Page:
Explore Marfan Syndrome
Marfan syndrome has no cure. However, treatments can help delay or prevent complications, especially when started early.
Marfan syndrome can affect many parts of your body, including your heart, bones and joints, eyes, nervous system, and lungs. The type of treatment you receive will depend on your signs and symptoms.
Aortic dilation, or aortic aneurysm, is the most common and serious heart problem linked to Marfan syndrome. In this condition, the aorta—the main artery that carries oxygen-rich blood to your body—stretches and grows weak.
Medicines are used to try to slow the rate of aortic dilation. Surgery is used to replace the dilated segment of aorta before it tears.
If you have Marfan syndrome, you'll need routine care and tests to check your heart valves and aorta.
Beta blockers are medicines that help your heart beat slower and with less force. These medicines may help relieve strain on your aorta and slow the rate of aortic dilation.
Some people have side effects from beta blockers, such as tiredness and nausea (feeling sick to your stomach). If side effects occur, your doctor may prescribe a calcium channel blocker or ACE inhibitor instead of a beta blocker. Both medicines help relieve stress on the aorta.
Studies suggest that blocking a protein called TGF-beta may help prevent some of the effects of Marfan syndrome. Research shows that the medicine losartan may block the protein in other conditions.
The National Heart, Lung, and Blood Institute currently is sponsoring a study comparing losartan to a beta blocker in children and adults who have Marfan syndrome. The study's goal is to find out which medicine, if either, is best at slowing the rate of aortic dilation.
If your aorta stretches, it's more likely to tear (a condition called aortic dissection). To prevent this, your doctor may recommend surgery to repair or replace part of your aorta.
Surgery may involve:
After aortic surgery, you may need medicines or followup tests. For example, after a composite valve graft, your doctor will prescribe medicines called anticoagulants, or "blood thinners."
Blood thinners help prevent blood clots from forming on your man-made aortic valve. You'll need to take these medicines for the rest of your life. If you've had valve-sparing surgery, you'll only need to take blood thinners for a short time, as your doctor prescribes.
If you've had a composite valve graft, you're at increased risk for endocarditis (EN-do-kar-DI-tis). This is an infection of the inner lining of your heart chambers and valves. Your doctor may recommend that you take antibiotics before certain medical or dental procedures that increase your risk of endocarditis.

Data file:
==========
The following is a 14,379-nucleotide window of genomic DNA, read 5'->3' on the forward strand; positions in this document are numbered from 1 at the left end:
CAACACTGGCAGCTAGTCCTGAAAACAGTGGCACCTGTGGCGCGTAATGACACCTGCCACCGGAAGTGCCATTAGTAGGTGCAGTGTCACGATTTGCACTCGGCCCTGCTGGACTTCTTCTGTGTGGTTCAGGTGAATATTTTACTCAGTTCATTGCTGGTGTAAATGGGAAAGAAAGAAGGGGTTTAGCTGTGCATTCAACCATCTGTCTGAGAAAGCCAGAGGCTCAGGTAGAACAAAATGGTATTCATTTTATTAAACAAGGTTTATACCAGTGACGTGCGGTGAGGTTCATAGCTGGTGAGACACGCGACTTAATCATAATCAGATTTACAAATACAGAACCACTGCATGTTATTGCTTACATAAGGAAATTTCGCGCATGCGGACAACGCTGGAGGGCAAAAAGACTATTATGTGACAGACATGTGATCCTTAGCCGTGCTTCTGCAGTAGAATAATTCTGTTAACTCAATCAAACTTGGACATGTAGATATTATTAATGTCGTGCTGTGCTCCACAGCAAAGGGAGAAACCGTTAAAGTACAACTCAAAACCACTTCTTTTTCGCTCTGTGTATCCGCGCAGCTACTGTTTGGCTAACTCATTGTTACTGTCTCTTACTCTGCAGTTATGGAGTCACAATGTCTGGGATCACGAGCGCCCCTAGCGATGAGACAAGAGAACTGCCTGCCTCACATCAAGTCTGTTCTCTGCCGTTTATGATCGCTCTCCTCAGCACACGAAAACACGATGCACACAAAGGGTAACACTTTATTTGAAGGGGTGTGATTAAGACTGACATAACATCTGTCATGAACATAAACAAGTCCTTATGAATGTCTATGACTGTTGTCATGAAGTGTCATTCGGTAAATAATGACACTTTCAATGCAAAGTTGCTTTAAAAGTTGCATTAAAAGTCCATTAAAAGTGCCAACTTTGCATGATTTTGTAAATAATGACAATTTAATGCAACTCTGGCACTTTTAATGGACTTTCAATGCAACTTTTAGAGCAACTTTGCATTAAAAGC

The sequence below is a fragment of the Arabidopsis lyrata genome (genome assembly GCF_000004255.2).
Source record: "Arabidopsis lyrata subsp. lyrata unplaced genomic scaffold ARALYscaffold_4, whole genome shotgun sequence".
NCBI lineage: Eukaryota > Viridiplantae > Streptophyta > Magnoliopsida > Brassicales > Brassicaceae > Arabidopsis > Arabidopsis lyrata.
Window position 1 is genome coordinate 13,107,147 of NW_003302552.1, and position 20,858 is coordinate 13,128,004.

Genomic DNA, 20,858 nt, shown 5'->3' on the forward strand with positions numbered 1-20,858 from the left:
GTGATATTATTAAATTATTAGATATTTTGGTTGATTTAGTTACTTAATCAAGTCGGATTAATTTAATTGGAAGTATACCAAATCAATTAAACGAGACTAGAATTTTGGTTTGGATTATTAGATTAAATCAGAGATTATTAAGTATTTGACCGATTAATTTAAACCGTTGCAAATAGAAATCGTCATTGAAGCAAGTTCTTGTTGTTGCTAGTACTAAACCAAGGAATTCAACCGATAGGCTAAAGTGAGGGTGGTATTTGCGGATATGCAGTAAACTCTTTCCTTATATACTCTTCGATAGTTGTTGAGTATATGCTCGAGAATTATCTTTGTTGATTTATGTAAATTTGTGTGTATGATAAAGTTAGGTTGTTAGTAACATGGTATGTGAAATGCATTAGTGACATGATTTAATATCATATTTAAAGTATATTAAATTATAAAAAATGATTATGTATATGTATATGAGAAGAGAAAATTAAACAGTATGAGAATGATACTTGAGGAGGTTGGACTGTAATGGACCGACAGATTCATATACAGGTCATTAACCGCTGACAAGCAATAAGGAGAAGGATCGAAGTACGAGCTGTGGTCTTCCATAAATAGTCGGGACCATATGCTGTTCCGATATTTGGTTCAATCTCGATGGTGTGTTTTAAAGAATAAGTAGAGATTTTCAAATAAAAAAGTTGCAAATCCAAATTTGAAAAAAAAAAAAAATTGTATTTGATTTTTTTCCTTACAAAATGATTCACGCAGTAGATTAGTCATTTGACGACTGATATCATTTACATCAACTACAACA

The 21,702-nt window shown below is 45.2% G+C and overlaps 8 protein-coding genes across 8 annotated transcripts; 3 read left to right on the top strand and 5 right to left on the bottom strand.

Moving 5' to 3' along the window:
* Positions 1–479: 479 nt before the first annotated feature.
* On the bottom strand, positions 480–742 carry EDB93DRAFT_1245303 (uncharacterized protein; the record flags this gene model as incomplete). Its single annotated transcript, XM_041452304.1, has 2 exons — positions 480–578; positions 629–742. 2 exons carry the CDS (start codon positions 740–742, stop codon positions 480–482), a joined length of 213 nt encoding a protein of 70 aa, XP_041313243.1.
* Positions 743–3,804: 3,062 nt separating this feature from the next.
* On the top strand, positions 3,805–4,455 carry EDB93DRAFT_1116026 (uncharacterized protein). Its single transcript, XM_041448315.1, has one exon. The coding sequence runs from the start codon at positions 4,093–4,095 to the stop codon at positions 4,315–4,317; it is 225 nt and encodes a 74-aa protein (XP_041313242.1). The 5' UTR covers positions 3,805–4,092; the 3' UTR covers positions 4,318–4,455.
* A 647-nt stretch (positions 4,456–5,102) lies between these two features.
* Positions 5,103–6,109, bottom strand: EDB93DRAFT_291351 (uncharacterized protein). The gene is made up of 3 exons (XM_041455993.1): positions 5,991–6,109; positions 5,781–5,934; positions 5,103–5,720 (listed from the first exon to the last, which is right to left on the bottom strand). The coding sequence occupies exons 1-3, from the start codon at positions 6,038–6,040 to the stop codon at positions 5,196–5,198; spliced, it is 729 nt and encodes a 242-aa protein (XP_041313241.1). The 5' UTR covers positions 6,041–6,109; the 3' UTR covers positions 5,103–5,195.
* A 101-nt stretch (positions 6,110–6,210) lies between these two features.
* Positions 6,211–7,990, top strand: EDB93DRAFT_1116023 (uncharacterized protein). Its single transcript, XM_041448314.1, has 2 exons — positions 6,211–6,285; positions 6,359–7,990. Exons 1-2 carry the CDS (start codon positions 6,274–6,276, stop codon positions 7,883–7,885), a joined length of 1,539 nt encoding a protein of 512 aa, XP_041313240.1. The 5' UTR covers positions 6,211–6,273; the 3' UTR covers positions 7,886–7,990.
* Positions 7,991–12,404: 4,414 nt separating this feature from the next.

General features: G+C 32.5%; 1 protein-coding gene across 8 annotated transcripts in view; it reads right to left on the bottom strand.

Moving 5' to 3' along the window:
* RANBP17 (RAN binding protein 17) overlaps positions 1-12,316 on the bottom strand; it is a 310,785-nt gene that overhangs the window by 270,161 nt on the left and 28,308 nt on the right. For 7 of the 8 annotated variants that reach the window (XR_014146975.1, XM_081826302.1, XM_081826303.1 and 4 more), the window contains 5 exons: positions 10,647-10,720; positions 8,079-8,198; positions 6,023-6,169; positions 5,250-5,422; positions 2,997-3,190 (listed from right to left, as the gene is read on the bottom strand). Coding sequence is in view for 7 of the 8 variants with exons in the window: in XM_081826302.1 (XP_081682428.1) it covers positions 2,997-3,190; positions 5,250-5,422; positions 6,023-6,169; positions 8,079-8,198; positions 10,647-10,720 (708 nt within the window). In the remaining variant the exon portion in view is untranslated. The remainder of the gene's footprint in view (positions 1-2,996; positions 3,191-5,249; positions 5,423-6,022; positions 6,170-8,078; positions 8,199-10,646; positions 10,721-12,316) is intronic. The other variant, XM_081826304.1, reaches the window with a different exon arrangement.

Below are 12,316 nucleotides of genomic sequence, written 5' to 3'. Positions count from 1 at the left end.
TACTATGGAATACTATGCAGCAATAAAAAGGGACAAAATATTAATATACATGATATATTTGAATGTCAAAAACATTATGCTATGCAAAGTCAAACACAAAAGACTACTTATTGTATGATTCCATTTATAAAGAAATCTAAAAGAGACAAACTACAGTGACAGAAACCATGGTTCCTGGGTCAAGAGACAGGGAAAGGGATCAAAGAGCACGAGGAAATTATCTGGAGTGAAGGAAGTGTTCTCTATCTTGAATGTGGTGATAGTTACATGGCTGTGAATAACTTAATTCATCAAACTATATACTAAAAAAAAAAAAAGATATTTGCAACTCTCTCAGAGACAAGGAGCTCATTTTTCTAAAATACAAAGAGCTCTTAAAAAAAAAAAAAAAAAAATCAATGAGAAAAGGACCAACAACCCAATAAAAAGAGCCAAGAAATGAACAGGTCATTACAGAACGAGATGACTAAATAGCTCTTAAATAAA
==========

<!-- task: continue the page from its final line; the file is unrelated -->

Your doctor also may advise you to continue taking beta blockers or other medicines after either type of aortic surgery.
Cardiac MRI is a painless test that uses radio waves and magnets to created detailed pictures of your organs and tissues. Cardiac CT is a painless test that uses an x-ray machine to take clear, detailed pictures of your heart.
If you have scoliosis (a curved spine), your doctor may suggest a brace or other device to prevent the condition from getting worse. Severe cases of scoliosis may require surgery.
Some people who have Marfan syndrome need surgery to repair a chest that sinks in or sticks out. This surgery is done to prevent the chest from pressing on the lungs and heart.
Marfan syndrome can lead to many eye problems, such as a dislocated lens, nearsightedness, early glaucoma (high pressure in the fluid in the eyes), and cataracts (clouding of an eye's lens).
Glasses or contact lenses can help with some of these problems. Sometimes surgery is needed.
Marfan syndrome can lead to dural ectasia. In this condition, a substance called the dura (which covers the fluid around your brain and spinal cord) stretches and grows weak. This can cause the bones of the spine to wear away. Dural ectasia usually is treated with pain medicines.
Marfan syndrome may cause pneumothorax, or collapsed lung. In this condition, air or gas builds up in the space between the lungs and the chest wall.
If the condition is minor, it may go away on its own. However, you may need to have a tube placed through your skin and chest wall to remove the air. Sometimes surgery is needed.
Clinical trials are research studies that explore whether a medical strategy, treatment, or device is safe and effective for humans. To find clinical trials that are currently underway for Marfan Syndrome, visit www.clinicaltrials.gov.
September 2, 2014
Gary H. Gibbons
Researcher Brings Medicine One Step Closer to Widely Available Cure for Sickle Cell Disease
The NHLBI updates Health Topics articles on a biennial cycle based on a thorough review of research findings and new literature. The articles also are updated as needed if important new research is published. The date on each Health Topics article reflects when the content was originally posted or last revised.